3 minutes reading time (560 words)

Because a Bike is More than JUST a Bike

For Karim Kamara, Village Bicycle Project (VBP) provided much more than just a bike to get to work; for Karim, they provided work to get to bikes! Karim is a member of the Village Bicycle Project Sierra Leone team who brings in and manages the distribution of bikes coming from organizations like Bikes for the World. He also travels around the country to provide workshops to villagers and students, especially young girls. 

Karim lives in a small mining village in northern Sierra Leone known as Lunsar. When he was younger he lived in the capital city of Freetown (2 hours to the southwest) where he was first introduced to bikes and cycling. In Freetown, cycling was quite popular and as Karim got older he moved from riding bikes to repairing them. He worked in a local bike shop in Freetown learning the mechanical skills necessary to start and run his own shop.

Before Karim started high school he moved to Lunsar where schooling was much cheaper. He brought with him his mechanic skills and his passion for bikes. Karim started a small local repair shop in Lunsar, but without a huge cycling community his business remained small. Until Village Bicycle Project came to town.

In 2009 VBP founder Dave Peckham came to Sierra Leone, and specifically Lunsar. He quickly learned that many girls didn't have access to bikes and therefore never learned how to ride a bike. He approached a teacher in a local elementary school and said, let's get these girls some bikes!

Dave also found Karim in his shop and asked to see his tool bench. Dave noticed Karim was working with a small number of average tools and offered to sell him some nicer, bike specific tools. Once Dave realized Karim's dedication and passion for bikes, he ended giving him a set of tools for free.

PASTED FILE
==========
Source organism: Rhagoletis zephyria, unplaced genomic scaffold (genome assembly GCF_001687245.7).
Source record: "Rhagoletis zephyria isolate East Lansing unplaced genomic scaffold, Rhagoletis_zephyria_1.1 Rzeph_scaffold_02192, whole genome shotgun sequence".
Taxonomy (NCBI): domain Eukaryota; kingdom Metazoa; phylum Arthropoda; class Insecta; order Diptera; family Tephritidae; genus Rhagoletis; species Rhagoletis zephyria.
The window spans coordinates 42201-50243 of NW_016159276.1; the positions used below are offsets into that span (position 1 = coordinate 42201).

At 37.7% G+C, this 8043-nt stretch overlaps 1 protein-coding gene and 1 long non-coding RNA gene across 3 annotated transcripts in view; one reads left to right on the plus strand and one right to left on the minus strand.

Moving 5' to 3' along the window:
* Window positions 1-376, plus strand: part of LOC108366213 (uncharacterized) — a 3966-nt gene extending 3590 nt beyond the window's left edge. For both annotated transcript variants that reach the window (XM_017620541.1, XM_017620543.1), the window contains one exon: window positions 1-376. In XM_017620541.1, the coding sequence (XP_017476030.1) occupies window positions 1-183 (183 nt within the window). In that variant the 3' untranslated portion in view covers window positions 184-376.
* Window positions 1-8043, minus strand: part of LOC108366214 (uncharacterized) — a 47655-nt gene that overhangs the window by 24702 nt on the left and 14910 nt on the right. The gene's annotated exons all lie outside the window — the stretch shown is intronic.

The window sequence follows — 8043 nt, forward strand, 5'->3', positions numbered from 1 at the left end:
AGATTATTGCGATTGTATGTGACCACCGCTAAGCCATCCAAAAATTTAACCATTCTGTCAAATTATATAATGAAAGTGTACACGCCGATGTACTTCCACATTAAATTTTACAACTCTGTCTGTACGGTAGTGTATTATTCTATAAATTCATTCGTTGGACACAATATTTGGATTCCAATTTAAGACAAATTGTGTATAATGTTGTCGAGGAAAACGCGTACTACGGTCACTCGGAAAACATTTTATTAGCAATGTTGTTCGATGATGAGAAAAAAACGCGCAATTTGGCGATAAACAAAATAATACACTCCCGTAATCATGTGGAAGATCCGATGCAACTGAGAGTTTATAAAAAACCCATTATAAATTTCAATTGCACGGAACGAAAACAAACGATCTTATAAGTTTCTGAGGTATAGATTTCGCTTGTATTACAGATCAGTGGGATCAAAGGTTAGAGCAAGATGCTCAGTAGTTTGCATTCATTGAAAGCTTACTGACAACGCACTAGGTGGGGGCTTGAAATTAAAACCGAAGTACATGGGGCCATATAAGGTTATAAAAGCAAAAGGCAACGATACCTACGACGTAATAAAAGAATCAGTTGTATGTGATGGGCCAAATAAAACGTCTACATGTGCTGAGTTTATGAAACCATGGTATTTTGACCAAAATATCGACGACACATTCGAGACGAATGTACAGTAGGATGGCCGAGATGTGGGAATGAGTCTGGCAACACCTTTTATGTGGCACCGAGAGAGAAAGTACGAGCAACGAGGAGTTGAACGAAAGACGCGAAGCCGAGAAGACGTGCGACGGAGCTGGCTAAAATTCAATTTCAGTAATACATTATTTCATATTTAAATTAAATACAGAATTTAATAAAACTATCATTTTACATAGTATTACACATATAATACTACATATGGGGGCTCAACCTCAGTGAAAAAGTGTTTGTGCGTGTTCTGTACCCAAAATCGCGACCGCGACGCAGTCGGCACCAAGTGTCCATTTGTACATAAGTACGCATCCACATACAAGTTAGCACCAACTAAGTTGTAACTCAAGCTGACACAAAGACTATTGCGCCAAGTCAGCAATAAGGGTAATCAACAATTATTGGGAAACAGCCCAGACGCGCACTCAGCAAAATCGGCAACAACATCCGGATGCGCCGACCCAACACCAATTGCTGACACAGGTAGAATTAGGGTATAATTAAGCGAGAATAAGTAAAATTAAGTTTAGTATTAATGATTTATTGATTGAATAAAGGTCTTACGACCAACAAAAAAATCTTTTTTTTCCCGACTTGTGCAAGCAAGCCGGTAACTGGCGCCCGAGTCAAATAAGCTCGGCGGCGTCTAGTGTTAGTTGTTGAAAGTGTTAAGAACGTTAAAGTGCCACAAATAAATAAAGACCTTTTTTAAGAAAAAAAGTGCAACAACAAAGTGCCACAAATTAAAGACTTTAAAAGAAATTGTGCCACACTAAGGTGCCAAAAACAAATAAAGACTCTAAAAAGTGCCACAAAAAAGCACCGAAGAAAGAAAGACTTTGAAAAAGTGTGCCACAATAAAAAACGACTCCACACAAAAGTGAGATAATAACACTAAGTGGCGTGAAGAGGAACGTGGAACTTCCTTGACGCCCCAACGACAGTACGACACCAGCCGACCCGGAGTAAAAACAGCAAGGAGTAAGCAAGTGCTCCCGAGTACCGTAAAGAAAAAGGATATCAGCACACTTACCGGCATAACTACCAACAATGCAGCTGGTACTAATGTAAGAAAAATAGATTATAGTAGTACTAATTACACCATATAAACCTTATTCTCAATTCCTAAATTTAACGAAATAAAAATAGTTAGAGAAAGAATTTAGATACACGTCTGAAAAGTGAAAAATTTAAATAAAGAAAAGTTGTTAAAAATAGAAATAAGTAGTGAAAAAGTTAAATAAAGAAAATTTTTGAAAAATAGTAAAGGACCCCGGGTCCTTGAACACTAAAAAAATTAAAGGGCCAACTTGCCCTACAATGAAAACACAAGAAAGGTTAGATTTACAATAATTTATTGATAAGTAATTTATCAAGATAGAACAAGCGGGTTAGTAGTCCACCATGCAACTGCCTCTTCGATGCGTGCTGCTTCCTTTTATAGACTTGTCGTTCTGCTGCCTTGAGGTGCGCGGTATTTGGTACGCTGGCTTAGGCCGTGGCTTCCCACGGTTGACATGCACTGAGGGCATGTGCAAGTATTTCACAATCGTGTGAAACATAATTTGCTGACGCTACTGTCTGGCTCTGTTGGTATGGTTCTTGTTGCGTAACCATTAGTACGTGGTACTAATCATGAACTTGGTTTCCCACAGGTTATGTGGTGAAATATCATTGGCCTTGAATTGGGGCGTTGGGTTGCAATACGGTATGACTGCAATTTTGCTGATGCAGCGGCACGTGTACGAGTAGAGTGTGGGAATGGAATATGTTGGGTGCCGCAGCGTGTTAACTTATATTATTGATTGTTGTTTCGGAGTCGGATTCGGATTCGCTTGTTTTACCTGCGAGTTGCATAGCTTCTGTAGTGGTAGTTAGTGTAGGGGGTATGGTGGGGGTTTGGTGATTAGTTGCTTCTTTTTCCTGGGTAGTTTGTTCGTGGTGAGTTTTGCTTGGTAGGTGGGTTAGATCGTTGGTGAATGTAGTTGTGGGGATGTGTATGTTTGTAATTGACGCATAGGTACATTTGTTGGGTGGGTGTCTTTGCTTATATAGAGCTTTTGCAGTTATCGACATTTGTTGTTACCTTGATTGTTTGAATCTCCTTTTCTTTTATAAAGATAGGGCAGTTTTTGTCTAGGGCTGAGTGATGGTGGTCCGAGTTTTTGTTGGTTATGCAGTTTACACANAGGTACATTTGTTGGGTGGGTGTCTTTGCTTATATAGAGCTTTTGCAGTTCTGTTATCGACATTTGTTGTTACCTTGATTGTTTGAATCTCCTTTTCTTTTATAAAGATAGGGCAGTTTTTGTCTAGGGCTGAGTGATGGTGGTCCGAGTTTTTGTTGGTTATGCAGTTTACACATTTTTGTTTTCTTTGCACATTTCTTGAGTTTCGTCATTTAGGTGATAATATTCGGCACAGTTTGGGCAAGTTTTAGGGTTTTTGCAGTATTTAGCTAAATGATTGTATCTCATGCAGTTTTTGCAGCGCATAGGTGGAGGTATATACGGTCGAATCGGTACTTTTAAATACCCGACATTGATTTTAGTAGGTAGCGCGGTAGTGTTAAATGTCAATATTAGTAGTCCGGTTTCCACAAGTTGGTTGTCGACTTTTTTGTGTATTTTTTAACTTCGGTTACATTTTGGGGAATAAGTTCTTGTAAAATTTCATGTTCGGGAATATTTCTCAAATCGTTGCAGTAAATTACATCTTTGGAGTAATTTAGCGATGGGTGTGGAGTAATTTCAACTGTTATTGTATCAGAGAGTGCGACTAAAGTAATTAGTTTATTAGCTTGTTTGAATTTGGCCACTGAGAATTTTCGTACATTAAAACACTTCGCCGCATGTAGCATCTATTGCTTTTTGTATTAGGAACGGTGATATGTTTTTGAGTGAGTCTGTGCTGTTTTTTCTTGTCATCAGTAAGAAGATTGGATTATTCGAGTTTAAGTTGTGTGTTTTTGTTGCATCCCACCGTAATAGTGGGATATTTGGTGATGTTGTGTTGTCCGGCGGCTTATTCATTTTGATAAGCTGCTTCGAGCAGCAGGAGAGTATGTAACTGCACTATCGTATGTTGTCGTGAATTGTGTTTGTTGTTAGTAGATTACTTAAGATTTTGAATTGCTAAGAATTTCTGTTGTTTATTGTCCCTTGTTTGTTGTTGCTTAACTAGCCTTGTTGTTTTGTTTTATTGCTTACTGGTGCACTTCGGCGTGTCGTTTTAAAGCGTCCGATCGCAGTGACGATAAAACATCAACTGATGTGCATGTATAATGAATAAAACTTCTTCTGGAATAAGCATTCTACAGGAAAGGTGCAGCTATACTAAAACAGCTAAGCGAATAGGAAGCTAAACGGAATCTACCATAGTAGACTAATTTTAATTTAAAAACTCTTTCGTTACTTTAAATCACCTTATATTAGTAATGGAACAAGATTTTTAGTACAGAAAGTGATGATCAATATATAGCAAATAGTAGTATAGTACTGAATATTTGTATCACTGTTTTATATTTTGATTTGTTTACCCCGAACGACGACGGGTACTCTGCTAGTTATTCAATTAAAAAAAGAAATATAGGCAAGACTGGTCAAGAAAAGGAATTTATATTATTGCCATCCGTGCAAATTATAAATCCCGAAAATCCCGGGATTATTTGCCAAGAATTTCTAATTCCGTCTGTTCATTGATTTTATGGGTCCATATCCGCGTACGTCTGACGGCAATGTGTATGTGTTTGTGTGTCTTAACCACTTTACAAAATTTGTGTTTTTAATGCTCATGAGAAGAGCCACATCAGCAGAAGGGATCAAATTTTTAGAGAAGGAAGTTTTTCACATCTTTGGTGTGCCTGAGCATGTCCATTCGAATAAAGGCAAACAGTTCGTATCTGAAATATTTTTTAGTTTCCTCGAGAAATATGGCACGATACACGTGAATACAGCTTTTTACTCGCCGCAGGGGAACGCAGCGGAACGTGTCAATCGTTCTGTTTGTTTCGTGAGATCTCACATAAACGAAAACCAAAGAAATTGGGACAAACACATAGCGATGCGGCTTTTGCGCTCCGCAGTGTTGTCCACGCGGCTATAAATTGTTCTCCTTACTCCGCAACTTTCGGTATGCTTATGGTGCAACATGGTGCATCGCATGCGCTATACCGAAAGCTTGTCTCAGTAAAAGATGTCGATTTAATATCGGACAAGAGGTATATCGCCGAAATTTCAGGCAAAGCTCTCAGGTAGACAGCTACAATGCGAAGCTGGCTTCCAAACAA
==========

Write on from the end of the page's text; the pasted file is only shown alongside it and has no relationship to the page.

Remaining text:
As VBP started introducing bikes to students in Lunsar, they brought them first to Karim for repair and his business started to grow. So did his reputation in the community as a fair and skilled bike mechanic. When VBP began their One Day Workshops, Karim became involved in that training and eventually came on board as a paid VBP trainer. He is now the countrywide project manager.

​Karim now works with VBP, still manages his bike shop, and heads up a Lunsar cycling team. When he first came to town and brought this idea with him from Freetown where racing was already popular, his friends just laughed at him and shook their heads. In Lunsar, bikes were used to haul heavy loads. There weren't many bikes and the ones they had were heavy one speed workhorses, not something you could race. 

But as VBP continued to bring all types of bikes to Sierra Leone...and Lunsar...that mentally began to change. At first, given the terrain and bikes available, the team began racing on wide tired mountain bikes, but even that is changing. Karim has been working with Taylor Jones, BfW Executive Director (and fellow racer) to have our shipments include nicer road bikes suitable for going fast. Taylor has also been working with local bike clubs to collect old race kits and jerseys for Karim's team. He now has 18 men and 8 women representing the Lunsar Cycling Team. They are getting faster, harder to beat, and they are looking more and more stylish on the race course!

Rock Hopper Takes on a New Meaning
Grease Corps